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We filled the hard drive with data and then took it upstairs to drop it out the window. You know… the usual stuff. This was roughly a 10 foot drop, perhaps a little more. In any case, we dropped the drive once and checked the data only to find everything was working fine.
The SimpleTough was dropped half a dozen more times without incident. Surprisingly, it got away without so much of a scratch. Next we tested for water resistance. As mentioned before this is not a waterproof product, being advertised as "spill resistant," we only showered it with the hose a few times and found the data inside intact.
We then decided to put its pressure tolerance claims to the test and drove over the SimpleTough with a car (VW Jetta). In order to gather evidence the car was parked on top of the drive for a few minutes while we took some photos. The SimpleTough seemed unfazed by this. After dusting off the tire marks and plugging the drive back in, we were pleased to find all our data still safe and sound as promised by Hitachi.
There was one more aspect of the 500GB SimpleTough portable drive that we needed to test, especially after it had been brought to my attention that a number of users were having problems with the ribbed USB cable.
Apparently for some users bending the cable damaged it to the point that the drive wouldn't work anymore unless it was on a certain angle. What's more, many of them said to have run into the issue within days of using the drive under normal conditions -- thus we figured it would be easy to expose any weaknesses with the cable.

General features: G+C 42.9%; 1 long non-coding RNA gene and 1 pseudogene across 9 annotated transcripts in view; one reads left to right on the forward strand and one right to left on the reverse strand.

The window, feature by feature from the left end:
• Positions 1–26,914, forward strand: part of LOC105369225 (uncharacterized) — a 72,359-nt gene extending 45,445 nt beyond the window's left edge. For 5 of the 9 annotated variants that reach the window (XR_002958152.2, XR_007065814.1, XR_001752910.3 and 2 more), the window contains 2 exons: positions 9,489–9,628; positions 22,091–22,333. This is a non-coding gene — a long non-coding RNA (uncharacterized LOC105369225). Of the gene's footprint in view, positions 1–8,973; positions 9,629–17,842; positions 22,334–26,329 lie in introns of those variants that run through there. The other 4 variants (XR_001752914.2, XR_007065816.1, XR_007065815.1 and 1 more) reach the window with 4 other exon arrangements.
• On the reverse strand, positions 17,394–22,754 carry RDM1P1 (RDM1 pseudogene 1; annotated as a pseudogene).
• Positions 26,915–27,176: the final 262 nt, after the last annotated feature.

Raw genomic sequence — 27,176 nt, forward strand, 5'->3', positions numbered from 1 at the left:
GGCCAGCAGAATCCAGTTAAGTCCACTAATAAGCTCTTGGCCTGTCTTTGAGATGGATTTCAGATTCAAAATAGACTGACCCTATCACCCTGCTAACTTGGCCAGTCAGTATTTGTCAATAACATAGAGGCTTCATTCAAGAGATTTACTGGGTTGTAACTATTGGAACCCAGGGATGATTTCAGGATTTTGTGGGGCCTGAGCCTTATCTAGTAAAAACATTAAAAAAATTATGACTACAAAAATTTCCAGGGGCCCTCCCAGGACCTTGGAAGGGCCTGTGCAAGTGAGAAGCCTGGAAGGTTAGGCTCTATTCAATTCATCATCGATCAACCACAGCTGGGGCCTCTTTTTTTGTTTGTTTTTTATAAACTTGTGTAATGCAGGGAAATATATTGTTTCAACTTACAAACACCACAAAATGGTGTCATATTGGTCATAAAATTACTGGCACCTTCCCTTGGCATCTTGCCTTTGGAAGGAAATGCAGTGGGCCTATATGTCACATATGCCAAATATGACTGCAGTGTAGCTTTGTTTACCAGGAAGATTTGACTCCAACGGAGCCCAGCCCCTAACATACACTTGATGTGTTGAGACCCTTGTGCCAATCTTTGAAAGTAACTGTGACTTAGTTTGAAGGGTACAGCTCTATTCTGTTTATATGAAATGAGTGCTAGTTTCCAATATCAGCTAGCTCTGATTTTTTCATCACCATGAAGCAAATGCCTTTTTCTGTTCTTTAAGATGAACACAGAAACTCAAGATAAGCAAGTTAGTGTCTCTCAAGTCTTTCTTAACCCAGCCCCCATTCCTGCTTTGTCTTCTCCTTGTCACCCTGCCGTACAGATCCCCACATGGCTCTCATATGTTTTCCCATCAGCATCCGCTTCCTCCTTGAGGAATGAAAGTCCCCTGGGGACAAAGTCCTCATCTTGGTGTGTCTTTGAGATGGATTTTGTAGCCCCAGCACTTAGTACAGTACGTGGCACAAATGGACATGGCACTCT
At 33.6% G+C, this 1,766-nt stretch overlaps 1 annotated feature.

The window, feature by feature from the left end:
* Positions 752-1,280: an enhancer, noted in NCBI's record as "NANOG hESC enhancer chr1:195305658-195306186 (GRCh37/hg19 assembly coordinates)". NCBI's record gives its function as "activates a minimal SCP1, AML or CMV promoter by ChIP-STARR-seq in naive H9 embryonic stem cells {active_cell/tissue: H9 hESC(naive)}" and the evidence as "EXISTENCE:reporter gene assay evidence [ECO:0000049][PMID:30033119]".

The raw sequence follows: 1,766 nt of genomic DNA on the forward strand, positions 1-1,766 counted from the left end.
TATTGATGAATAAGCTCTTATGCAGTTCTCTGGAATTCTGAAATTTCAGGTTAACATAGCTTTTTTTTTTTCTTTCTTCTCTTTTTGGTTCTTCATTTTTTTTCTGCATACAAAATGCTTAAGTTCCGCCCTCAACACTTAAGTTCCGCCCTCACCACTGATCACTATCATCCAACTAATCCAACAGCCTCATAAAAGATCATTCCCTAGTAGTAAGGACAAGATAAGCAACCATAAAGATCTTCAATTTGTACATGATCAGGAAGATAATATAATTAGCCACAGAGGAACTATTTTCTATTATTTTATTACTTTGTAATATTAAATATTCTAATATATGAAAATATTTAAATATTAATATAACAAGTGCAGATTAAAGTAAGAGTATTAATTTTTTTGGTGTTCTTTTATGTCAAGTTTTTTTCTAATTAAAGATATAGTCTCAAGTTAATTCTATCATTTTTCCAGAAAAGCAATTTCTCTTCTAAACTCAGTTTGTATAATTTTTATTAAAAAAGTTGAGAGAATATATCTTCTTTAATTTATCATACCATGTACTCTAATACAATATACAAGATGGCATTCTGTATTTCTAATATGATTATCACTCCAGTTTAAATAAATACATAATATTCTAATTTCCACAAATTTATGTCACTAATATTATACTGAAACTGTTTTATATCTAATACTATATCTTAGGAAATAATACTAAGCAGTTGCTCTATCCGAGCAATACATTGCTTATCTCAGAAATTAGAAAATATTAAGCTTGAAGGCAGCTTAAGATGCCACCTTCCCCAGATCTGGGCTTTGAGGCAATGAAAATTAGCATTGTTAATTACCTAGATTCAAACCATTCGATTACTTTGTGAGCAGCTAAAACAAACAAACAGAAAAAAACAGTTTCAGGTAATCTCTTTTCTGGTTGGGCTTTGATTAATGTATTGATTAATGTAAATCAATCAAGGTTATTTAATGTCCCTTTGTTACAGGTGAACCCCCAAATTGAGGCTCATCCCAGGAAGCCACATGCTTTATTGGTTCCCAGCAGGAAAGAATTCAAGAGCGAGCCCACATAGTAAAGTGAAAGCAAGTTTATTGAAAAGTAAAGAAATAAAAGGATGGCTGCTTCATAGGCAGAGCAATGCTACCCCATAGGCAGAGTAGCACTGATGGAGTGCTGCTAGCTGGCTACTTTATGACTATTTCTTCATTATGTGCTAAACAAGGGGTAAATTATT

We twisted the ribbed USB cable from end to end several times quite violently. We plugged it back in and the drive was detected instantly as it should. While the drive was connected to the PC we decided to transfer a large 8GB file while twisting the drive some more, and again had no problems whatsoever.
There is no chance anyone would treat the drive as we did, but in an effort to expose any weaknesses we also folded the cable up very tightly and wrapped electrical tape around it. Despite holding this position for hours and repeating the process several times throughout the day we continued to use the SimpleTough without incident.
Finally, we focused on the end that connects the cable to the case, bending it back and forth, and found it had no impact on the drive's operation. By now we are confident that there is nothing wrong with the design of the cable, which brings two conclusions: either there was a design flaw that has quietly been corrected, or perhaps there was a batch of defective drives that made their way through testing. What we can tell you with absolute certainty is that the drive we have here is at its 100% even after being driven over!
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